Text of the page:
- Risk management: NIST SP 800-37 (Risk management framework for information systems and organizations) states that risk management includes a disciplined, structured and flexible process for valuing the assets of the organization; selection, implementation and evaluation of security and privacy controls; system and control authorizations; and continue monitoring. It also includes enterprise level activities to help better prepare organizations to run RMF at the system level. Risk management is an interactive process, as shown in Figure 2.4, based on that of ITU-T X.1055 (Risk management and risk profile guidelines for telecommunications organizations), composed of four stages:
- Assess risks against existing assets, threats, vulnerabilities, and controls. From this data, determine the impact and likelihood, then the level of risk. This is the risk assessment component described in the previous point.
- Identify potential security controls to reduce risk, prioritize their use, and select which controls to implement.
- Allocate resources, roles and responsibilities and implement controls.
- Monitor and evaluate the effectiveness of risk treatment.
In the context of privacy engineering, the focus is on privacy risk and the implementation of privacy controls. Chapter 11 deals with risk management.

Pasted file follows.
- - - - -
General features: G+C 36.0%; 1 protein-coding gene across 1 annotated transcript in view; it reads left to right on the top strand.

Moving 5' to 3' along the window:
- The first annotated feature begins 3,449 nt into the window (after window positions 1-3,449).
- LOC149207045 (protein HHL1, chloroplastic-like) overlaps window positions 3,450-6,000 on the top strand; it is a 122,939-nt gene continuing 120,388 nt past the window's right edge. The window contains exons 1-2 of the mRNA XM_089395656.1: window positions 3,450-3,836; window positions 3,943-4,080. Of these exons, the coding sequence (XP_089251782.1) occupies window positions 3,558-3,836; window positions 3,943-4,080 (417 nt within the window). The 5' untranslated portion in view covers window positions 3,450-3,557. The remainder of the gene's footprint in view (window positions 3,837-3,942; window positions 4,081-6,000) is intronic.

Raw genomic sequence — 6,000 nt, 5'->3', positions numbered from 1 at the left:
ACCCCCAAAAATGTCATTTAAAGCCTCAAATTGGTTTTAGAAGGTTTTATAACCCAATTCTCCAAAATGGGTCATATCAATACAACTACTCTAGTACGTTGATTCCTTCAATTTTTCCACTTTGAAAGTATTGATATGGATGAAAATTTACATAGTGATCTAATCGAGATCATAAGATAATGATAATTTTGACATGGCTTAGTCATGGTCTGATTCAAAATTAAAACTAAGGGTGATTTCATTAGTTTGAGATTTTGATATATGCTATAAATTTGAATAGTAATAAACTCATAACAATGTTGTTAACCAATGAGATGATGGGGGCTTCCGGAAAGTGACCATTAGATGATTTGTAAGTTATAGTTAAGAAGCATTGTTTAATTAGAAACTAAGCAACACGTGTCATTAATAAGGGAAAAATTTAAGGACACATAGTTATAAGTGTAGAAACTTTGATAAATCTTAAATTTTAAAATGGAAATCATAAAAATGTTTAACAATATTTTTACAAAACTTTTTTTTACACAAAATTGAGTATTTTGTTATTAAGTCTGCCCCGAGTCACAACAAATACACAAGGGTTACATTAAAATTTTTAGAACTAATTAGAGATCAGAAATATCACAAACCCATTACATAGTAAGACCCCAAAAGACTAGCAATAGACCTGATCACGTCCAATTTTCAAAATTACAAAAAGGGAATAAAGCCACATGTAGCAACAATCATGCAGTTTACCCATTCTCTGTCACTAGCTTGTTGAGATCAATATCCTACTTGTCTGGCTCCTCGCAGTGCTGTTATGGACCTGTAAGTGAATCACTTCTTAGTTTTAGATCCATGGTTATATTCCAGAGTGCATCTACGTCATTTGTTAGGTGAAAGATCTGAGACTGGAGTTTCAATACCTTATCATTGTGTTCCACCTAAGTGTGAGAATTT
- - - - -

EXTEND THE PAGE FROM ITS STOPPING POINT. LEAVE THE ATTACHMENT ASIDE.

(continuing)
- Confidentiality requirements: There are system requirements that are important for privacy. System privacy requirements define the protection capabilities provided by the system, the performance and behavioral characteristics exhibited by the system, and the evidence used to determine that the system privacy requirements have been met. Privacy requirements are derived from a variety of sources, including laws, regulations, standards, and stakeholder expectations. Chapter 3 examines the confidentiality requirements.
- Privacy impact assessment: The NIST Computer Security Glossary (https://csrc.nist.gov/glossary) defines a PIA as an analysis of how information is processed: (i) to ensure that processing complies with legal requirements, applicable privacy regulations and policies; (ii) to determine the risks and effects of collecting, maintaining and disseminating information in an identifiable form in an electronic information system; and (iii) review and assess protections and alternative information handling processes to mitigate potential privacy risks. Essentially, PIA is a privacy risk assessment followed by a selection of privacy and security controls to reduce the risk. Chapter 11 examines the PIA.
- Privacy engineering and security objectives: Information security risk assessment focuses on achieving common security objectives, including confidentiality, integrity, and availability (Figure 1.1). Likewise, privacy engineering goals focus on the types of capabilities that the system needs to demonstrate the implementation of an organization’s privacy policies and system privacy requirements. The NISTIR 8062 offers three privacy goals, shown in Figure 2.5. Chapter 3 develops this subject.
About the Author
William Stallings has made a unique contribution to the understanding of all technical developments in the field of computer security, computer networks and computer architecture. With more than 30 years of experience, he has been a technical collaborator, technical director and executive in several high-tech companies. Stallings is the author of 18 textbooks and, including revised editions, a total of 70 books on various aspects of these subjects. He holds a doctorate. from MIT in Computer Science and a Bachelor of Science in Electrical Engineering from Notre Dame.